Resolution] Policy," the ERA does not mention
terminated Burnett's employment on January 22, 2017. In
October 2017, Burnett filed a putative class action against
Pagliacci, alleging among other things that Pagliacci failed
to provide delivery drivers with required rest and meal
periods, failed to pay all wages due to delivery drivers,
wrongfully retained delivery charges, and made unlawful
deductions from delivery drivers' wages.
moved to compel arbitration of Burnett's claims under its
mandatory arbitration policy, which is printed in the Little
Book. That policy provides:
The company has a mandatory arbitration policy with which you
must comply for the binding resolution of disputes without
lawsuits. If you believe you have been a victim of illegal
harassment or discrimination or that you have not been paid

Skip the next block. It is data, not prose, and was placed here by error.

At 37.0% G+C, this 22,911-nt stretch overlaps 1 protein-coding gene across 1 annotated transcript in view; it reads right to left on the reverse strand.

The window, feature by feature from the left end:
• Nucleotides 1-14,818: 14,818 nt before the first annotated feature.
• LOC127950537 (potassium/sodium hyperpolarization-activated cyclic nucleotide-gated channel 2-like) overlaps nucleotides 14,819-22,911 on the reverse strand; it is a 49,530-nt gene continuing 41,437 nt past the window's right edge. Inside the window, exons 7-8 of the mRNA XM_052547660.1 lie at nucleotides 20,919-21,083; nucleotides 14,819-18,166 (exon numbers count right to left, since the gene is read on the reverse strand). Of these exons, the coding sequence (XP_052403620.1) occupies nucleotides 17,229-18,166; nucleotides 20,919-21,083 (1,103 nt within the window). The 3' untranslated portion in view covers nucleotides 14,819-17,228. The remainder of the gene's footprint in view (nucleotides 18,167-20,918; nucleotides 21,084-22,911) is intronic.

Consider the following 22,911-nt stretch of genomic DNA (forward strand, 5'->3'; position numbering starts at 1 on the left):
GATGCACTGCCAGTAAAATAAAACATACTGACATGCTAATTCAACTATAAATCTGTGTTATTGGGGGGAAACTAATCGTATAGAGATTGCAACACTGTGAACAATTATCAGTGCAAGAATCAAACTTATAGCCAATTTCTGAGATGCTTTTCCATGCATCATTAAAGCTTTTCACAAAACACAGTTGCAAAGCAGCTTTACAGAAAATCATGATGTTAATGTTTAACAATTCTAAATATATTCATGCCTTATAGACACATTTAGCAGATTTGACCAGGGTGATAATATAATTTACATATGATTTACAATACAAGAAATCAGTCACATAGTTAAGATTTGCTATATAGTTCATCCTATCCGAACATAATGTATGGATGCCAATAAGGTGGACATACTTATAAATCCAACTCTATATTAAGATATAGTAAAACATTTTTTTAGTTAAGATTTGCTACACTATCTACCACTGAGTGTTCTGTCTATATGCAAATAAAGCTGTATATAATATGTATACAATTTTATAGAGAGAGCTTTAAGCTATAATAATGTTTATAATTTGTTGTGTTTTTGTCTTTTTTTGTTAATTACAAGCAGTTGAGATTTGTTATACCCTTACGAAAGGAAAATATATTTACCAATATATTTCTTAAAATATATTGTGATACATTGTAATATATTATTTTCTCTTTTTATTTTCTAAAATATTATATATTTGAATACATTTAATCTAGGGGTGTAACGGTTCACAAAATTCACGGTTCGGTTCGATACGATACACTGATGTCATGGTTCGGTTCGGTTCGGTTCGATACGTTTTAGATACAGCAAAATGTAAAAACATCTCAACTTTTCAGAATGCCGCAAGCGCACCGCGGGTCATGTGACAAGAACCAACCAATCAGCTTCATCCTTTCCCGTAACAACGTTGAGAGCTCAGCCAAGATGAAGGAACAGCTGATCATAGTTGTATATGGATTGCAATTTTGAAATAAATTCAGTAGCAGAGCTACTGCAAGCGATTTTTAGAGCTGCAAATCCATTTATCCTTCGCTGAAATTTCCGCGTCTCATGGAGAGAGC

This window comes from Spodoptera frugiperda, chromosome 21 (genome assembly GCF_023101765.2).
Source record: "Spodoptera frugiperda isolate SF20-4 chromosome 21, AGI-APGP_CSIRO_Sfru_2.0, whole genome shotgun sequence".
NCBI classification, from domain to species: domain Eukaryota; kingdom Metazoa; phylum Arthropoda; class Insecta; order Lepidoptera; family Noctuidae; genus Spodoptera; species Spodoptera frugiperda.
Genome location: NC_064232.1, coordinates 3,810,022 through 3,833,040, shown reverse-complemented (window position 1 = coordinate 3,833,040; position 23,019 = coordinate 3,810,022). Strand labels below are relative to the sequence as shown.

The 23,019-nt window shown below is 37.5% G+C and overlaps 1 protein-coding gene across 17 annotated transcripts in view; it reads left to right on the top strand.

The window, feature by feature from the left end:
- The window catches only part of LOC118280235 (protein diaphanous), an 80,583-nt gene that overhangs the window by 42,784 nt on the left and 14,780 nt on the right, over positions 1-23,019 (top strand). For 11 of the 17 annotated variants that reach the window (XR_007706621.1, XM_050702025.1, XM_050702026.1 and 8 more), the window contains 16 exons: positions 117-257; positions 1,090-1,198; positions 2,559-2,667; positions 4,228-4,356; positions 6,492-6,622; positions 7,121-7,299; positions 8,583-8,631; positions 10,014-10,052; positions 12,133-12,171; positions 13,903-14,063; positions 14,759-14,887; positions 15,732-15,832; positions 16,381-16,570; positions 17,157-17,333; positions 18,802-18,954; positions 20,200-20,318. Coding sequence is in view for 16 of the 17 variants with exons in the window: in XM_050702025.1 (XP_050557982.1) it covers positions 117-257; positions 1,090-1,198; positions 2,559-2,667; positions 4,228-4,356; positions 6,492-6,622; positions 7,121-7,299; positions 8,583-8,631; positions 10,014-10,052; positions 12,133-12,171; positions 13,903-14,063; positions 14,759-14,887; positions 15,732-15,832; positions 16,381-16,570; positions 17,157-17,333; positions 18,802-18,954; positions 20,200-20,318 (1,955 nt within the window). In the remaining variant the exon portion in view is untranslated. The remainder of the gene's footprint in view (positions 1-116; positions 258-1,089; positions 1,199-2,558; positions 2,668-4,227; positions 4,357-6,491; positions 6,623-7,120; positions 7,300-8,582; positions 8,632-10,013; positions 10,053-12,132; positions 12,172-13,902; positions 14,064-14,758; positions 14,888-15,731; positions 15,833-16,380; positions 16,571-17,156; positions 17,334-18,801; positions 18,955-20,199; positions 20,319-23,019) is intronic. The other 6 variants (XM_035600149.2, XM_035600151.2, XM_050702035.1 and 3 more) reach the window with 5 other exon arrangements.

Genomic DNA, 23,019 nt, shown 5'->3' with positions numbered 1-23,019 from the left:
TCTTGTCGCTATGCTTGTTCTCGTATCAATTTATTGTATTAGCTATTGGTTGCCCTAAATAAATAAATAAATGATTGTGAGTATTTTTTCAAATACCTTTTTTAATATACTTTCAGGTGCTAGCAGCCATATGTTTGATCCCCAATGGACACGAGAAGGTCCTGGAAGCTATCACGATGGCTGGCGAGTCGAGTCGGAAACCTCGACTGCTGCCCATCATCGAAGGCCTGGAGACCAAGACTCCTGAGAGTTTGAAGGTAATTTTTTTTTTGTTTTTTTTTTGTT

for all hours worked or at less than the rate of pay required
by law or that the termination of your employment was
wrongful, you submit the dispute to resolution in accordance
with the F.A.I.R. Policy and if those procedures are not
successful in resolving the dispute, you then submit the
dispute to binding arbitration before a neutral arbitrator
pursuant to the Washington Arbitration Act.
"F.A.I.R. Policy" referred to in the mandatory
arbitration policy requires that before commencing
arbitration, the employee first "report the matter and
all details" to his or her supervisor (Supervisor
Review). If Supervisor Review does not resolve the matter to
the employee's satisfaction, he or she may initiate
nonbinding conciliation, wherein the "F.A.I.R.
Administrator will designate a responsible person at
Pagliacci Pizza (who may be its owner) to meet face-to-face
with you in a non-binding Conciliation." The F.A.I.R.
Policy also includes the following limitations provision:
You may not commence an arbitration of a claim that is
covered by the Pagliacci Pizza Arbitration Policy or commence
a lawsuit on a claim that is not covered by the Pagliacci
Pizza Arbitration Policy unless you have first submitted the
claim to resolution in conformity with the F.A.I.R. Policy